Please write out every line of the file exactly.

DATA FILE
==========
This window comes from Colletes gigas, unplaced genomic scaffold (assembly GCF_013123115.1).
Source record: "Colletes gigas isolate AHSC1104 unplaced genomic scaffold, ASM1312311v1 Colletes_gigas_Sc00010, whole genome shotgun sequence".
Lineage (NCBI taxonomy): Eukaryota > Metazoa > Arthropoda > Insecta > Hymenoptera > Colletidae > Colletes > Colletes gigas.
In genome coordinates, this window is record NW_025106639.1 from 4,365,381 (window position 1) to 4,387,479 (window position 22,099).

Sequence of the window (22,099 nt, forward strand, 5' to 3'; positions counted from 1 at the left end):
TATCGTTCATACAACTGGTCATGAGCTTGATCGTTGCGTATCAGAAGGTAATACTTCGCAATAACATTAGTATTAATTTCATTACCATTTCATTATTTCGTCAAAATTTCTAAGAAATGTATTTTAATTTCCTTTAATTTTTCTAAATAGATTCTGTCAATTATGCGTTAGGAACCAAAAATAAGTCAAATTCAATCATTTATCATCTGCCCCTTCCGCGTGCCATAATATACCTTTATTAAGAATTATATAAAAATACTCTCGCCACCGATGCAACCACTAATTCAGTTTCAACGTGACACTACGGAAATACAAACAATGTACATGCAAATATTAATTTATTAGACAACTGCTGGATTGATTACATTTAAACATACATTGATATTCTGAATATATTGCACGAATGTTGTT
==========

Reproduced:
This window comes from Colletes gigas, unplaced genomic scaffold (assembly GCF_013123115.1).
Source record: "Colletes gigas isolate AHSC1104 unplaced genomic scaffold, ASM1312311v1 Colletes_gigas_Sc00010, whole genome shotgun sequence".
Lineage (NCBI taxonomy): Eukaryota > Metazoa > Arthropoda > Insecta > Hymenoptera > Colletidae > Colletes > Colletes gigas.
In genome coordinates, this window is record NW_025106639.1 from 4,365,381 (window position 1) to 4,387,479 (window position 22,099).

Sequence of the window (22,099 nt, forward strand, 5' to 3'; positions counted from 1 at the left end):
TATCGTTCATACAACTGGTCATGAGCTTGATCGTTGCGTATCAGAAGGTAATACTTCGCAATAACATTAGTATTAATTTCATTACCATTTCATTATTTCGTCAAAATTTCTAAGAAATGTATTTTAATTTCCTTTAATTTTTCTAAATAGATTCTGTCAATTATGCGTTAGGAACCAAAAATAAGTCAAATTCAATCATTTATCATCTGCCCCTTCCGCGTGCCATAATATACCTTTATTAAGAATTATATAAAAATACTCTCGCCACCGATGCAACCACTAATTCAGTTTCAACGTGACACTACGGAAATACAAACAATGTACATGCAAATATTAATTTATTAGACAACTGCTGGATTGATTACATTTAAACATACATTGATATTCTGAATATATTGCACGAATGTTGTT